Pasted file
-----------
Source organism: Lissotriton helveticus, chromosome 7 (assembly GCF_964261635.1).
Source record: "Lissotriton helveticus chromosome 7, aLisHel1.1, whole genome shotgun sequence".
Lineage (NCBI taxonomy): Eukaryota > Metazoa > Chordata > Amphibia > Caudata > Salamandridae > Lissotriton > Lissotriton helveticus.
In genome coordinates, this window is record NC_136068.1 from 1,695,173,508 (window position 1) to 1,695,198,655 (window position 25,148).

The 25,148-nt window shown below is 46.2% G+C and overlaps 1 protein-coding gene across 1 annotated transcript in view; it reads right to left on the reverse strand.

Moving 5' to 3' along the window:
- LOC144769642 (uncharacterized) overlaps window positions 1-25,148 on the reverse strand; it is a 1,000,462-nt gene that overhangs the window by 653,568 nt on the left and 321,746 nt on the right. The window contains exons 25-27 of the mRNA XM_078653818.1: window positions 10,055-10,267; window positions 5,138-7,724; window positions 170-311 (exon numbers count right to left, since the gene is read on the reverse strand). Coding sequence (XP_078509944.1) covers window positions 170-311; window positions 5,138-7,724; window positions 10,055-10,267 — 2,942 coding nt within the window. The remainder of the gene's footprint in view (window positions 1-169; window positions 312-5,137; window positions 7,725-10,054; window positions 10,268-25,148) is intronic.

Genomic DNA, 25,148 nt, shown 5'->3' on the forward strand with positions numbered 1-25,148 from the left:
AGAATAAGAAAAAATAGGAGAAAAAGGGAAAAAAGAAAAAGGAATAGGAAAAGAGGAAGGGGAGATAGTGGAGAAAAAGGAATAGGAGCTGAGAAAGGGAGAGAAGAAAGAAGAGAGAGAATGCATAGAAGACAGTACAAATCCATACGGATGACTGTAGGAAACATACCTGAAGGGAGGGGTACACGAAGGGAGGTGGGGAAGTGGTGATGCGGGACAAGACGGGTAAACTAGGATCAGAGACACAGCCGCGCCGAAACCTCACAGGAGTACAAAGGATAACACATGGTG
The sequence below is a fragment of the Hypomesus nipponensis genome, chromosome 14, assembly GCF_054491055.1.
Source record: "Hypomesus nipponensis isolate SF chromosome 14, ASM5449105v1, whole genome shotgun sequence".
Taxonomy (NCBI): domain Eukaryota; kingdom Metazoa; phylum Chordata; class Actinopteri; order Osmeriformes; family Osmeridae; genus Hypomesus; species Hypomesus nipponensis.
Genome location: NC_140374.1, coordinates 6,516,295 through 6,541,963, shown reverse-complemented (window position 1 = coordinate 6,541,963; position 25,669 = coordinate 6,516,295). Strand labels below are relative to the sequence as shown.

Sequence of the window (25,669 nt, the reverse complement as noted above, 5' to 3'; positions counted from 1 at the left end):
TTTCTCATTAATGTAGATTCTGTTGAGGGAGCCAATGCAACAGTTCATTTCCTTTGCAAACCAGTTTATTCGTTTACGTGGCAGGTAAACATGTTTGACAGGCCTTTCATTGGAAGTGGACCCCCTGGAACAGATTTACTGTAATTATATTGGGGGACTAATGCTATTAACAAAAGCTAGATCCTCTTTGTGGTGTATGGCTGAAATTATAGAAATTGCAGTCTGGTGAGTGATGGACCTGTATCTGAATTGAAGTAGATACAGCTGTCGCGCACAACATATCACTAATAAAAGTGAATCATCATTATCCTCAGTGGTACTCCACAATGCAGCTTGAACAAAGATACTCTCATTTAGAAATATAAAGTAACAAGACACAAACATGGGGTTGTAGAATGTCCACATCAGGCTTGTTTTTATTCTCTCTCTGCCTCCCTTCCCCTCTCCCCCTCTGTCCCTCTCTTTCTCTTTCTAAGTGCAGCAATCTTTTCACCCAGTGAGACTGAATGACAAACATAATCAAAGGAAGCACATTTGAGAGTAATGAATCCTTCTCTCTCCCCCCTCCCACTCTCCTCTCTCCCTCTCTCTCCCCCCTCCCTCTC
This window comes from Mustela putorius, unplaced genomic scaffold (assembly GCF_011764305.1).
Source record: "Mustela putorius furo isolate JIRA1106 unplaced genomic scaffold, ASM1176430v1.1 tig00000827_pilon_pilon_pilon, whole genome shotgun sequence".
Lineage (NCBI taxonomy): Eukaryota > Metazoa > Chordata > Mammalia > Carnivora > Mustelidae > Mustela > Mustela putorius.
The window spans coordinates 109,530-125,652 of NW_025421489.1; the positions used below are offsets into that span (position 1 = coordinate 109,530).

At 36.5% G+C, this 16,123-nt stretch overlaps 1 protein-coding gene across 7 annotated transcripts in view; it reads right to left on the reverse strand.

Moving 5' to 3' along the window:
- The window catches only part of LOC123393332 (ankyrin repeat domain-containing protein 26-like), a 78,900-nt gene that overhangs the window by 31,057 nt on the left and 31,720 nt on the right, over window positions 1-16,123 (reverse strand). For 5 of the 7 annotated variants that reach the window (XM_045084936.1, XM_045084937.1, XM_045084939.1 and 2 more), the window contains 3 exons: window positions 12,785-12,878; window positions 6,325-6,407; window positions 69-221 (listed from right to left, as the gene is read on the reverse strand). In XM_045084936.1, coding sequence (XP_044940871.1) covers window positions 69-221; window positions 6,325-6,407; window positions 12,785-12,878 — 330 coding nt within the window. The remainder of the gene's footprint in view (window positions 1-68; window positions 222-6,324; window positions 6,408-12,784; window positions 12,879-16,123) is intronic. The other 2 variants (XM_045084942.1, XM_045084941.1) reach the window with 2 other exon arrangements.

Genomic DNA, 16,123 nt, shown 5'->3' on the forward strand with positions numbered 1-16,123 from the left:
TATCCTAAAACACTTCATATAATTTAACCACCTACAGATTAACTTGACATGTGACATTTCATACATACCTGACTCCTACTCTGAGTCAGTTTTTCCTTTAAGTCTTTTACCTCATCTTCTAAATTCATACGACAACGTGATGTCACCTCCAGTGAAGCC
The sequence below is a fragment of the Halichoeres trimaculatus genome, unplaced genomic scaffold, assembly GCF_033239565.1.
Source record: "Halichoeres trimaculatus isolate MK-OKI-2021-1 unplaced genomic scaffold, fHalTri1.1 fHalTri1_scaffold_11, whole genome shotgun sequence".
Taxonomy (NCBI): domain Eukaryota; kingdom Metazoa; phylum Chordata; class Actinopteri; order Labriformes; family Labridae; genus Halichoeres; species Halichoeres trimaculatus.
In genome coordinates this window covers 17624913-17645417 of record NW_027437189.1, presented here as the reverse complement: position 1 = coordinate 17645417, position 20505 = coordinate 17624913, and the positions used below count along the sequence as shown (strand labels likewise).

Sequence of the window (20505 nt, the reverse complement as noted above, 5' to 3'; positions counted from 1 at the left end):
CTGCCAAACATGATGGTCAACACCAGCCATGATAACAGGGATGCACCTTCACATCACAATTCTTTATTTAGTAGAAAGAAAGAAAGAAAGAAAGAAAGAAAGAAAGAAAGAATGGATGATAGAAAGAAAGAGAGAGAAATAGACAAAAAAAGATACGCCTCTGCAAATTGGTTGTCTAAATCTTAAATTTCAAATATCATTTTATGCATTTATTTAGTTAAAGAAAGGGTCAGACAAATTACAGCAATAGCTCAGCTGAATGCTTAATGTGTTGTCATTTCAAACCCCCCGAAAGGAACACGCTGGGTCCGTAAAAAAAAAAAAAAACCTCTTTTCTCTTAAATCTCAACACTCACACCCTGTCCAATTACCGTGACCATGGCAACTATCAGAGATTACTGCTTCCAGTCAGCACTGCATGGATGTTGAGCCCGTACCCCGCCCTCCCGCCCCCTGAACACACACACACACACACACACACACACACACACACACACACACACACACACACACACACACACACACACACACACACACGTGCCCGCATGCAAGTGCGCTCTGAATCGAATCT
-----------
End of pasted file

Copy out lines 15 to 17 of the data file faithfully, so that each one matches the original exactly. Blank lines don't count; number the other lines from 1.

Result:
TTTCTCATTAATGTAGATTCTGTTGAGGGAGCCAATGCAACAGTTCATTTCCTTTGCAAACCAGTTTATTCGTTTACGTGGCAGGTAAACATGTTTGACAGGCCTTTCATTGGAAGTGGACCCCCTGGAACAGATTTACTGTAATTATATTGGGGGACTAATGCTATTAACAAAAGCTAGATCCTCTTTGTGGTGTATGGCTGAAATTATAGAAATTGCAGTCTGGTGAGTGATGGACCTGTATCTGAATTGAAGTAGATACAGCTGTCGCGCACAACATATCACTAATAAAAGTGAATCATCATTATCCTCAGTGGTACTCCACAATGCAGCTTGAACAAAGATACTCTCATTTAGAAATATAAAGTAACAAGACACAAACATGGGGTTGTAGAATGTCCACATCAGGCTTGTTTTTATTCTCTCTCTGCCTCCCTTCCCCTCTCCCCCTCTGTCCCTCTCTTTCTCTTTCTAAGTGCAGCAATCTTTTCACCCAGTGAGACTGAATGACAAACATAATCAAAGGAAGCACATTTGAGAGTAATGAATCCTTCTCTCTCCCCCCTCCCACTCTCCTCTCTCCCTCTCTCTCCCCCCTCCCTCTC
This window comes from Mustela putorius, unplaced genomic scaffold (assembly GCF_011764305.1).
Source record: "Mustela putorius furo isolate JIRA1106 unplaced genomic scaffold, ASM1176430v1.1 tig00000827_pilon_pilon_pilon, whole genome shotgun sequence".